They found that resveratrol prevented the growth of LDL cholesterol cells, while also helping to partially avoid an inflammatory response in the oxidized LDL cells. In plain English, this means that the resveratrol helped keep LDL cholesterol under control and inflammation and oxidation free.

Researchers concluded that resveratrol in particular seems to be a “potent” agent for the treatment of atherosclerosis, thanks to its antioxidant and anti-inflammatory properties.

Now, you may be thinking, “But that’s a cell study in a lab. What about humans?” Glad you asked.

In a double blind, placebo-controlled, randomized, crossover study (talk about gold standard!), researchers had 19 overweight men and women with untreated borderline high blood pressure take three different doses of resveratrol, as well as a placebo, in weekly intervals.5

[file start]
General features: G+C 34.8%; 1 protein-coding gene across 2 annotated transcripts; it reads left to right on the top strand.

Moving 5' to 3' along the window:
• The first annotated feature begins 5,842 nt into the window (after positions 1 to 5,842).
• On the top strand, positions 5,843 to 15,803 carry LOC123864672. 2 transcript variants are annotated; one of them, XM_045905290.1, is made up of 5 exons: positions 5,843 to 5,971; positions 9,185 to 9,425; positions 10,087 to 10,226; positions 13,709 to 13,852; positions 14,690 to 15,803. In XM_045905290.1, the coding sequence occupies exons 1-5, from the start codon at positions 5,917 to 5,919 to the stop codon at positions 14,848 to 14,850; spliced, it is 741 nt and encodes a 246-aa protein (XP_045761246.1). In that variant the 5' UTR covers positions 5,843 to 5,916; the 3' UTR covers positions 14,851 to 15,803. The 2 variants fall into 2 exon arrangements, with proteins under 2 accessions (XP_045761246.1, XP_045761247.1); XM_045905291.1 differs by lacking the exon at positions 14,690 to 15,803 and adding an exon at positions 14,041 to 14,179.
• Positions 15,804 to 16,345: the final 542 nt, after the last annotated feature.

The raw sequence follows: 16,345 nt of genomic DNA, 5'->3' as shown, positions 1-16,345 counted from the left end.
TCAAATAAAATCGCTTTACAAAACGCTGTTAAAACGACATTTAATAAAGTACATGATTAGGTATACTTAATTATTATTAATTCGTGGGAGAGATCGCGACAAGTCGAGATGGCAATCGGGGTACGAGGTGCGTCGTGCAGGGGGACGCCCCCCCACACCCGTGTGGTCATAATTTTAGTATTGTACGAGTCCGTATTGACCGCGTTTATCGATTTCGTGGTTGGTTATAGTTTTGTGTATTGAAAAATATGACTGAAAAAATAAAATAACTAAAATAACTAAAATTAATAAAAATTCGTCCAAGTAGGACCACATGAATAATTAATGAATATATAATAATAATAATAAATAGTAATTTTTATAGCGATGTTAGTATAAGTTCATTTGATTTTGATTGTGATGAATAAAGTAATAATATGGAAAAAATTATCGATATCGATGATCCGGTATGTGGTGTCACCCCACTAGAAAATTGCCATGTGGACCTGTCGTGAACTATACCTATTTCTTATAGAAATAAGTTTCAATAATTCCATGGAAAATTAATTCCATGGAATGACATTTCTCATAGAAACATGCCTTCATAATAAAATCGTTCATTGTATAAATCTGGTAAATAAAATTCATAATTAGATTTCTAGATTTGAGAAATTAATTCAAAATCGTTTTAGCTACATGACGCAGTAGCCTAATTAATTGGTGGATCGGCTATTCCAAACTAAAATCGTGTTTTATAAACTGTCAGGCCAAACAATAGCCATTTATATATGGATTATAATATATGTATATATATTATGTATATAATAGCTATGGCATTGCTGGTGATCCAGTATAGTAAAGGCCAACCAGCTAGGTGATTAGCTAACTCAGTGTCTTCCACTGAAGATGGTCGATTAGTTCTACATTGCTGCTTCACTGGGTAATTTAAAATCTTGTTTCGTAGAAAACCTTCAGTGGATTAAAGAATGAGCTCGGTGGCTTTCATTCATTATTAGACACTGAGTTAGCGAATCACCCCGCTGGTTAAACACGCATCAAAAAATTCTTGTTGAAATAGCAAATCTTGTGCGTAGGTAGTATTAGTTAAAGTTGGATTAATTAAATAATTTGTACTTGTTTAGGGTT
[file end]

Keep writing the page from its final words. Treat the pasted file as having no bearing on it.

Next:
The three doses were 30 mg, 90 mg, and 270 mg daily. Researchers found that 270 mg of resveratrol significantly improved flow-mediated dilation (a critical measure of blood flow and blood pressure), as compared to placebo, boosting flow from 4.1 to 7.7.

Researchers concluded that high doses of resveratrol increased flow-mediated dilation and that this effect “may contribute to the purported cardiovascular health benefits of grapes and red wine.”

Gold-standard study, on humans. Good stuff. But how does it do that?

One Nutrient, Multiple Actions…

Lab studies show that resveratrol has several cardioprotective benefits. First is its antioxidant and anti-inflammatory properties, as we’ve discussed. But, even more importantly, resveratrol has also been found to help prevent clotting.

One lab study found that resveratrol blocks a signal within platelets telling them to clump together.6 While this effect was weakened once the platelets were incorporated into the bloodstream, a second study confirmed the nutrient’s ability to prevent platelet aggregation. In this animal study, researchers found that rabbits with high cholesterol that were given red wine daily enjoyed reduced clotting.7

Then there’s the whole vasodilation issue. Or to us regular folk, opening up the blood vessels.